Two articles published in Archives of Internal Medicine found that transition care programs aimed at hospitalized seniors resulted in a significantly lower rate of hospital readmissions. The program helps elderly patients cope with leaving hospital.

The authors wrote:

“In the United States, 30-day all-cause readmission rates for patients 65 years or older generally range from 20 percent to 25 percent, depending on clinical condition and geographic region, indicating much room for improvement. Interventions addressing patient- and systems-level factors show promise for reducing hospital readmissions.”

First Article – Rachel Voss, M.P.H., of Quality Partners of Rhode Island, Providence, and team set out to determine how effective the Care Transitions Intervention randomized controlled trial was in reducing the rate of hospital readmissions. The program lasted 30 days and included a hospital visit by a coach, one home visit and two telephone calls to the patient.

1,042 patients were recruited at six Rhode Island acute care hospitals. They were randomly selected into three groups:

  • The Intervention Group
  • The Internal Control Group – they were offered the program but turned it down, or did not complete the home visit.
  • The External Control Group – they were not offered the program, even though they were eligible for it, according to study criteria.

The chances of being rehospitalized within 30 days of being discharged were:

  • 12.8% in the Intervention Group
  • 18.6% in the Internal Control Group
  • 20% in the External Control Group

The researchers concluded:

“..the Care Transitions Intervention appears to be effective in this real-world implementation. This finding underscores the opportunity to improve health outcomes beginning at the time of discharge in open health care settings.”

Second Article – Brett D. Stauffer, M.D., M.H.S., of the Institute for Health Care Research and Improvement, Baylor Health Care System, Dallas, gathered data from an advanced practice nurse-led transitional care program for elderly patients with heart failure. They were discharged from Baylor Medical Center Garland from mid 2009 to mid 2010.

The program involved a visit before discharge by the advanced practice nurse, followed by eight or more visits to the patient’s home after being discharged.

Stauffer wanted to determine what impact the intervention program might have at 30 days from discharge on the all-cause readmission rate. Data was also gathered on each patient’s length of stay, and the 60-day direct costs for Baylor Health Care System. This was compared to Baylor Health Care System’s costs at other hospitals.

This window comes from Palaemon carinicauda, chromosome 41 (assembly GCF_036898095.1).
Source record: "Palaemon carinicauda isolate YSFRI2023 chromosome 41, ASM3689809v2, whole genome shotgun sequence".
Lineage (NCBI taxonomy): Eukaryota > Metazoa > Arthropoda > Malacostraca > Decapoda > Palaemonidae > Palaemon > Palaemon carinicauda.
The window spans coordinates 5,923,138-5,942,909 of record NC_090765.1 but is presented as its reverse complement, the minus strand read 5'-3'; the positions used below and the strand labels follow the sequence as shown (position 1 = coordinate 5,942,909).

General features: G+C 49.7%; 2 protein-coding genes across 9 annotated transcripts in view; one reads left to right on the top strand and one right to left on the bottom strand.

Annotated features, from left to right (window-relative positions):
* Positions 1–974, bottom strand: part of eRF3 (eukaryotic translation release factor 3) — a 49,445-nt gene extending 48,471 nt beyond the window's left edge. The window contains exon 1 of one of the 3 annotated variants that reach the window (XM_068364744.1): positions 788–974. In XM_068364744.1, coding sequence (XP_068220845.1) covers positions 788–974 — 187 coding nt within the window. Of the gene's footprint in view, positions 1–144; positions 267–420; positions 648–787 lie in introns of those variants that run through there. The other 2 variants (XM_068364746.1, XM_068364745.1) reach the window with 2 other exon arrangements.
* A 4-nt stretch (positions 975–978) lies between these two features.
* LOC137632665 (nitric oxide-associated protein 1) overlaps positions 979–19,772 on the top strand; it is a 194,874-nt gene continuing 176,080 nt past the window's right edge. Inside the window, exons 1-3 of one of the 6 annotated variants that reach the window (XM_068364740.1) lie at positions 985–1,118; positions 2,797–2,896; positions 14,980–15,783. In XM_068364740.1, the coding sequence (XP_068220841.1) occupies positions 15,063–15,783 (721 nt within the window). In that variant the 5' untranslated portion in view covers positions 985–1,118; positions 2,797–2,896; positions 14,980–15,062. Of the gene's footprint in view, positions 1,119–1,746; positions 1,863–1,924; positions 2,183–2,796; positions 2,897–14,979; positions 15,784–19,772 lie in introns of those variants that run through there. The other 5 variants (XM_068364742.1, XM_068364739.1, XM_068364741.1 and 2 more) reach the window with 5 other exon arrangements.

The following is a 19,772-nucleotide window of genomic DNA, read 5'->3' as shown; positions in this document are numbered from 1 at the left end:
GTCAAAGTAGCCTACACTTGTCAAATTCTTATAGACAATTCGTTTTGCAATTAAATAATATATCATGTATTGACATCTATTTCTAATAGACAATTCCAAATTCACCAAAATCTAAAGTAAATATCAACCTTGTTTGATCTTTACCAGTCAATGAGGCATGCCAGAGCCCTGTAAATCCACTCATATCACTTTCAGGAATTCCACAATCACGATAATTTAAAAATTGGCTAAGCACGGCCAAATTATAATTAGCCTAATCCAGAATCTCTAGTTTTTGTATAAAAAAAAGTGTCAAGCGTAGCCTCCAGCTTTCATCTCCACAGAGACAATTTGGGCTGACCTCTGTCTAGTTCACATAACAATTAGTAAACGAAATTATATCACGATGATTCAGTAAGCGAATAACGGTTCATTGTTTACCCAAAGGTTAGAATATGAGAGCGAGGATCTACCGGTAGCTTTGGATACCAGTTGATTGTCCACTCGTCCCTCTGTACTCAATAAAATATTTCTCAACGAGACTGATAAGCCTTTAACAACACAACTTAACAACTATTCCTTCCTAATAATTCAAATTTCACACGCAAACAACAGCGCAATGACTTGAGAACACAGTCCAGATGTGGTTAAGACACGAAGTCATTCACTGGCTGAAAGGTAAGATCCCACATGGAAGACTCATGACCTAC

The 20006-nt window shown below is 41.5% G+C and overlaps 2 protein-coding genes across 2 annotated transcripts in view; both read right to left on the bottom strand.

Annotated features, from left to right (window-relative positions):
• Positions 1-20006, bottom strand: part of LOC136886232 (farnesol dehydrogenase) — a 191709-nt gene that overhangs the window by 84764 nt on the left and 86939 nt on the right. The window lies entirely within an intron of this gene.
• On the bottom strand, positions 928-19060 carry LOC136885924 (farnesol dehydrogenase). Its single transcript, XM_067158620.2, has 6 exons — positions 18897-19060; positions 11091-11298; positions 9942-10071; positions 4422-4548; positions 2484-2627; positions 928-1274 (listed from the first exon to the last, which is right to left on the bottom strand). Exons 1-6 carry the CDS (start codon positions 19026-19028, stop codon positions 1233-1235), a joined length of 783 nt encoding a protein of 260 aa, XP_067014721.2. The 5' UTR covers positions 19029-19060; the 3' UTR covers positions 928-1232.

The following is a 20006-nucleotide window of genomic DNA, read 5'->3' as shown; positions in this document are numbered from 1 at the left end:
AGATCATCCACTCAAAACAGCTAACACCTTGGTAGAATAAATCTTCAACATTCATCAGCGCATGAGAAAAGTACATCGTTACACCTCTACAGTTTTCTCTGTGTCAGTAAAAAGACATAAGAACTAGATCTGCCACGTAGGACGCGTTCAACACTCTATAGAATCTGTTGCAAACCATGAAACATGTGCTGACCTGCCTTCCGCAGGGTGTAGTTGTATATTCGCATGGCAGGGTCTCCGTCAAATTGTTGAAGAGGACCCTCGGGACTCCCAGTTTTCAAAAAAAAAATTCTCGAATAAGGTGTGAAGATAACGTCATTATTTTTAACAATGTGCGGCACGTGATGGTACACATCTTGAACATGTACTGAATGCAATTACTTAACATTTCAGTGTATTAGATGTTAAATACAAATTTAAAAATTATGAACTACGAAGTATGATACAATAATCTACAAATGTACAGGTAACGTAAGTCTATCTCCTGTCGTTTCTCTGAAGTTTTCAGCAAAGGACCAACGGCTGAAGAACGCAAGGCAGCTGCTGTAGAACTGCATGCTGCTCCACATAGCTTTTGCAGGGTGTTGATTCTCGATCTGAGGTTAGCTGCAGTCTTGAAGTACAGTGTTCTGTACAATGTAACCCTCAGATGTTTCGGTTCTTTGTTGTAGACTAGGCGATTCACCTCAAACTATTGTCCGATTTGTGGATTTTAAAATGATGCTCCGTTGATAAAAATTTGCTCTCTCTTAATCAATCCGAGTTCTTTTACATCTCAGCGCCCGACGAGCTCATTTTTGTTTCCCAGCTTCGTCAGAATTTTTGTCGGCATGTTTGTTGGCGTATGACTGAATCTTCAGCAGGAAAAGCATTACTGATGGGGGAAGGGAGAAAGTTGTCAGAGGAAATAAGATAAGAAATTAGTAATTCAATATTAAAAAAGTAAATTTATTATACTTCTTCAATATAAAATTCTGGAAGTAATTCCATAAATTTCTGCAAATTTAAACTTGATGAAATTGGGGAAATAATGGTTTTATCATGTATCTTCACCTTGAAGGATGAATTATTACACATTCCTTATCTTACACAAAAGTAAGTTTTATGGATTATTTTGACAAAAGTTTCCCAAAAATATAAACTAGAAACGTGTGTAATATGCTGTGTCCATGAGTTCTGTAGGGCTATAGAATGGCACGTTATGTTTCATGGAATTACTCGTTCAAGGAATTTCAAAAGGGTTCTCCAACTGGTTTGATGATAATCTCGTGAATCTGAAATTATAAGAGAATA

Of the 140 eligible Medicare patients, 56 were enrolled into the study. The intervention program lowered the hospital readmission rate (within 30 days) by 48%. However, it had virtually no effect on the total 60-day direct costs for the center when compared to other hospitals.

The author concluded:

“Preliminary results suggest that transitional care programs reduce 30-day readmission rates for patients with heart failure,” the authors conclude. “This underscores the potential of the intervention to be effective in a real-world setting, but payment reform may be required for the intervention to be financially sustainable by hospitals.”

Mitchell H. Katz, M.D., of the Los Angeles County Department of Health Services, wrote:

“Decreasing hospital readmissions offers the hope of improving care while simultaneously reducing health care costs. It is therefore comforting to read in this issue of the “Archives” about two successful real-world translations of interventions shown to be effective in reducing hospitalizations in RCTs.

Although it is pleasing to see the results of the prior interventions extended, other aspects of these real-world trials are sobering. The cost-analysis by Stauffer et al points to a widespread problem in American medicine. Reimbursements are generally linked to episodes of care: visits, hospitalizations, treatments and procedures. Reimbursements are rarely provided for preventing negative outcomes.”

Dr. Katz concludes concluded:

“We need to pay for quality not quantity, for preventing illness not just treating it. Global payments with quality incentives are needed to improve America’s health care system and reduce its cost.”

Arch Intern Med. 2011;171[14]:1232-1237; 171[14]:1238-1243.

Written by Christian Nordqvist